I am so proud to speak to a group that supports each other, succeeds together, and celebrates it. Edmonton Southwest may have elected me, but you are all my true constituency.   When I started my business, there was still that feeling that you had to be better than the best to compete, and every mistake reflected severely not just on yourself but on the whole black community.  We have now gotten to the point where those fears are gone.  We are no longer judged solely by our mistakes, but we are recognized for all that we accomplish.  And look at all that we’re accomplishing.

There is a renewed sense of possibility among young black people today.  The optimism they shared during the Black youth round table overwhelmed me.  They’re looking towards futures in STEM careers, they’re embracing the digital future, or they’re eagerly looking forward to success in business.  They will be the future leaders, mentors, and Alberta success stories.  More importantly, there is now a belief that they no longer need to excel to enter these fields; success is available to anyone in any field.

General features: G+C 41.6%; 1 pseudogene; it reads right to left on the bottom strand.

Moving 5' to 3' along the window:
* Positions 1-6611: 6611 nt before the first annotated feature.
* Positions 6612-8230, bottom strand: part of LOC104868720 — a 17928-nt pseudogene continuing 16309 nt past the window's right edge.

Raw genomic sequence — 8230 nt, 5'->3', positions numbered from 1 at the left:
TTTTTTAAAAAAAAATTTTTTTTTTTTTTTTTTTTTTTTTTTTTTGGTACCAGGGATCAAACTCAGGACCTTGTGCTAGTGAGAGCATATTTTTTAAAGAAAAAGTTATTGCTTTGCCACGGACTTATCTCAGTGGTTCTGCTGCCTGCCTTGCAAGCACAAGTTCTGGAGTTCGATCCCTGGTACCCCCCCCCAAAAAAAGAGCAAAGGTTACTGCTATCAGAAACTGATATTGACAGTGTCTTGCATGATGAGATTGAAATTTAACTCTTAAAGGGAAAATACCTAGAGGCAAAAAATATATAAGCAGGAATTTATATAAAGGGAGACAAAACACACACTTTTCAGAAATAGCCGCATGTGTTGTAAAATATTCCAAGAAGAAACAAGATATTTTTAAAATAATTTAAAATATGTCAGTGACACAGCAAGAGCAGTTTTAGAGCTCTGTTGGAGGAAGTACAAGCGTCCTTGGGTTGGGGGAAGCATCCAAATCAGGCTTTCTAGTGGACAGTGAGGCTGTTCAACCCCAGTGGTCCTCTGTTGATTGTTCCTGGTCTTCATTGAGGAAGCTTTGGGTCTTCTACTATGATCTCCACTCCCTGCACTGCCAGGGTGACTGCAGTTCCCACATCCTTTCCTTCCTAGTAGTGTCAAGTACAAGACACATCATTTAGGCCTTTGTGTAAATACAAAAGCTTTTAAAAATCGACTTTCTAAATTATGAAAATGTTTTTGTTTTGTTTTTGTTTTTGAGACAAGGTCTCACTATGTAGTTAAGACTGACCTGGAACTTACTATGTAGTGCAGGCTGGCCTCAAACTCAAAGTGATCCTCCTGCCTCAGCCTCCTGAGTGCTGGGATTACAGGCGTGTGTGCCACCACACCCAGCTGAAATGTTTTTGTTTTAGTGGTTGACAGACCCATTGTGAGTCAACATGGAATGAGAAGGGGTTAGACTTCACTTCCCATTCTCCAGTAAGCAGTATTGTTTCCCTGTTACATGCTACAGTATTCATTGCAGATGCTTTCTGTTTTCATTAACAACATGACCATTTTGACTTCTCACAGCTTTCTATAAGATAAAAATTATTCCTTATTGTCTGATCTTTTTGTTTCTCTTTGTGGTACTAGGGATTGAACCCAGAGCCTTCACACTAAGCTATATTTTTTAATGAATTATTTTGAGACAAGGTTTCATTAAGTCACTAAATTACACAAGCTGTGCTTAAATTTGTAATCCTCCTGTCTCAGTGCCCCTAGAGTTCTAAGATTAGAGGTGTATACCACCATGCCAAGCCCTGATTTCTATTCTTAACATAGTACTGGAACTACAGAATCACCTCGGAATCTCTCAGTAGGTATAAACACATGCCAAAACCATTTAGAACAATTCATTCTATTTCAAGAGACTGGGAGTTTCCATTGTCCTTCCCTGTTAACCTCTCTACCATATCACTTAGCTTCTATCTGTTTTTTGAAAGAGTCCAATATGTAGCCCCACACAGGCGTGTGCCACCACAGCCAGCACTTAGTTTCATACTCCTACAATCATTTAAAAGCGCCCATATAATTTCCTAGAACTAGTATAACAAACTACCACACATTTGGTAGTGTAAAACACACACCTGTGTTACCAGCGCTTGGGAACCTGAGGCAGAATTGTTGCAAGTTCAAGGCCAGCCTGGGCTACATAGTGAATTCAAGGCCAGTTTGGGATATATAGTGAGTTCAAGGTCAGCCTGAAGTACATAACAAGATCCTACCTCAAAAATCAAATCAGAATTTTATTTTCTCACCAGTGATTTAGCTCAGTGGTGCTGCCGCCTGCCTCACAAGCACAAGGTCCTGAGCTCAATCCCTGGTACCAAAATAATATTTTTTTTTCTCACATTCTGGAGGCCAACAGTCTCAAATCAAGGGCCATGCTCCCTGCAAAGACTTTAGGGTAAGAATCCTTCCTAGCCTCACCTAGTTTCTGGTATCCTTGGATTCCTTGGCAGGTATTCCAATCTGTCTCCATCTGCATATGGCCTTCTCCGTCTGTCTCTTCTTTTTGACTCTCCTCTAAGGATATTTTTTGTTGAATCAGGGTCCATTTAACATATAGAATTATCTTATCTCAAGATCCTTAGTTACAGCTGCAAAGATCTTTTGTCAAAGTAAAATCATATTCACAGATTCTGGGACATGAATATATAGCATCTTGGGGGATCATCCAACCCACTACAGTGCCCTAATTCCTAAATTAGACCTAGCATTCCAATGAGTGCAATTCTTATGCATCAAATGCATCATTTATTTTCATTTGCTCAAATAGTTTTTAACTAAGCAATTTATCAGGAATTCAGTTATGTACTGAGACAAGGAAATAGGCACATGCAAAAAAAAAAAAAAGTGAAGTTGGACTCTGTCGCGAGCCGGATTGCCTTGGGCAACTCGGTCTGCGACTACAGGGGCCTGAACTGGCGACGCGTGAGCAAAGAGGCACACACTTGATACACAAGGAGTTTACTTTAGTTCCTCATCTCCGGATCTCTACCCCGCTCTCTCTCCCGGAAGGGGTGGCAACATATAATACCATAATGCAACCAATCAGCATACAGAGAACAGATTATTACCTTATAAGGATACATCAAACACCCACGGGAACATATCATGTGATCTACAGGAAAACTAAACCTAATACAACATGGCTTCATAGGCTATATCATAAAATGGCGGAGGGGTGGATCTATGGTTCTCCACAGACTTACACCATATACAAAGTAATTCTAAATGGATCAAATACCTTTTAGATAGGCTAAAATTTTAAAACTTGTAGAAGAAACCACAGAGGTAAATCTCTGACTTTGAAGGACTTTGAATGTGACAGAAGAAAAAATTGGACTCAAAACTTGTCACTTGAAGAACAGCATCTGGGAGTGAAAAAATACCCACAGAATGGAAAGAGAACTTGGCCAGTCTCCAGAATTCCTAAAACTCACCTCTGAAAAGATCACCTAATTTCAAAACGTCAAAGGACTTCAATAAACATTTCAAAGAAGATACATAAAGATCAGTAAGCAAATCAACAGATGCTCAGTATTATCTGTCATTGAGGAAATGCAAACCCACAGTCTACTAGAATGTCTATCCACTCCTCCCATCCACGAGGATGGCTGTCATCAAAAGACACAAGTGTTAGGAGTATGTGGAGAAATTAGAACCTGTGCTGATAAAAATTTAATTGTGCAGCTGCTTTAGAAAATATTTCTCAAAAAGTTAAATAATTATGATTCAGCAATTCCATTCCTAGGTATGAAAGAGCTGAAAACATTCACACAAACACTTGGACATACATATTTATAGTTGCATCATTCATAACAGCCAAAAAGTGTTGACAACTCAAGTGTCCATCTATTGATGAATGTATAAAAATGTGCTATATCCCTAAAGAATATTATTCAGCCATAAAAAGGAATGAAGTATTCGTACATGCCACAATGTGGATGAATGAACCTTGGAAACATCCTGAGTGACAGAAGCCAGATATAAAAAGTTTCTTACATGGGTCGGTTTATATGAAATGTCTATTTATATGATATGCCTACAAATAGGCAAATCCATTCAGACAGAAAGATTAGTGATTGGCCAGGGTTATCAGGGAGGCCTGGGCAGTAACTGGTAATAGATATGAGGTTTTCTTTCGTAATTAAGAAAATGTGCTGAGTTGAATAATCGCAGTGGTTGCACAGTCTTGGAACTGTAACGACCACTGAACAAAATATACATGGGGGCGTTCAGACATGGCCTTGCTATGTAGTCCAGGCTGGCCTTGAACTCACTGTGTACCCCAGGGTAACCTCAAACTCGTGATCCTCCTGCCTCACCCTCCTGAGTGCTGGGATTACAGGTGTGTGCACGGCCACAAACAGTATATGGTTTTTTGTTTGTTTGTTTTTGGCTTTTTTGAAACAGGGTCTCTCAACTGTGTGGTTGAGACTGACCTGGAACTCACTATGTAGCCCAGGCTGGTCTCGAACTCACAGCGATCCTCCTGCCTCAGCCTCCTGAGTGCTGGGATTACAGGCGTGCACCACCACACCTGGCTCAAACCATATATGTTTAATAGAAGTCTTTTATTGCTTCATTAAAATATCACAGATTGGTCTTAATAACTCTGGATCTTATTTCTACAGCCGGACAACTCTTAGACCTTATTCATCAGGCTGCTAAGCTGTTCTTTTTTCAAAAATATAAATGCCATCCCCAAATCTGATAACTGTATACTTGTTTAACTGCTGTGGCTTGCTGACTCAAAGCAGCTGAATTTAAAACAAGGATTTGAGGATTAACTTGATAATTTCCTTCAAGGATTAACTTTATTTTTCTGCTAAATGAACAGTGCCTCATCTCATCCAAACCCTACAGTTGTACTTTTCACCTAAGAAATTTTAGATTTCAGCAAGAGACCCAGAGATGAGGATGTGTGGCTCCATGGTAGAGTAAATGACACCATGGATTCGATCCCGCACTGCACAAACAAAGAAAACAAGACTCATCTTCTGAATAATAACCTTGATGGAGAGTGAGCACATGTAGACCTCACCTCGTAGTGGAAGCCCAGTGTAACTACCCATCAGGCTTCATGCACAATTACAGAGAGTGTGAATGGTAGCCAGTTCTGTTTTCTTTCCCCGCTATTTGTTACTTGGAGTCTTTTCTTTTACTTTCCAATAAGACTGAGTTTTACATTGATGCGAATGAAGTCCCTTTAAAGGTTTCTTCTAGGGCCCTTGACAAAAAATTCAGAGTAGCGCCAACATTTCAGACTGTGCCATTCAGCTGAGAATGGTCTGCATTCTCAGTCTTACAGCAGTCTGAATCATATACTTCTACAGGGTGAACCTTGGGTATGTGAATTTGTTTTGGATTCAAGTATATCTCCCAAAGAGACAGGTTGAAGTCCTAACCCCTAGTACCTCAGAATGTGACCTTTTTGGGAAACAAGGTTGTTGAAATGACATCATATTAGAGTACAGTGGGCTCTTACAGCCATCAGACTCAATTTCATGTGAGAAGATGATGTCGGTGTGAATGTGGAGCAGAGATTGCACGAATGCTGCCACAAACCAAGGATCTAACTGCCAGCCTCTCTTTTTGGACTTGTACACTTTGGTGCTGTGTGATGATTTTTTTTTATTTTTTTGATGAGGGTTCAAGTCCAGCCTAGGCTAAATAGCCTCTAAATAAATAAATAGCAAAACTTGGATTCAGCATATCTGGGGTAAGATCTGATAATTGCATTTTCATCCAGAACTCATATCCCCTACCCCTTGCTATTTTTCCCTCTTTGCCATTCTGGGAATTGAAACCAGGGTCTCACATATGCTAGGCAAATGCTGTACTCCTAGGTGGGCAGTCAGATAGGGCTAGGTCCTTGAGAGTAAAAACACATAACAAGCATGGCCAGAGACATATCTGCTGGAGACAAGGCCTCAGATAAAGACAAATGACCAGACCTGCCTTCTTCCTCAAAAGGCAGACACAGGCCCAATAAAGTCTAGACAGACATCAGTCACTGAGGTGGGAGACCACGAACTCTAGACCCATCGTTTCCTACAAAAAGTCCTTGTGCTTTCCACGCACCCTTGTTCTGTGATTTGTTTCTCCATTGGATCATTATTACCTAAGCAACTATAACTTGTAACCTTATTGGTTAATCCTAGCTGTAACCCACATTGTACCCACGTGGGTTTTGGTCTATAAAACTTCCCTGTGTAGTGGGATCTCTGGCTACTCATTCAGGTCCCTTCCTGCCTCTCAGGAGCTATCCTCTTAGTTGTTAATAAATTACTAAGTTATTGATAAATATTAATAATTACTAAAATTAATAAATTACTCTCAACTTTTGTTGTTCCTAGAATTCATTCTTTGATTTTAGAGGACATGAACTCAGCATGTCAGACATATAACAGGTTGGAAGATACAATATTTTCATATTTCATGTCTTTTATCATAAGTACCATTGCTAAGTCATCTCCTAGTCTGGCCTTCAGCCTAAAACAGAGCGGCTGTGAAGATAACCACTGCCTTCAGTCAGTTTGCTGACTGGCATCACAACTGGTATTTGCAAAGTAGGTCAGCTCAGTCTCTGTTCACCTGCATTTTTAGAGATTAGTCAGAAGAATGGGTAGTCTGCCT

Seeing the potential in this room is why I’m excited to be taking on my new role as the Minister of Labour and Immigration.  I am a religious man, and I believe everything happens for a reason.  In my new role, I will ensure that there will be opportunities and support for each of us.  There is no better path to equity than an excellent job.  Whether you’re starting your own business, building a personal success network, seeking financial support or guidance, the Alberta government will be there to help.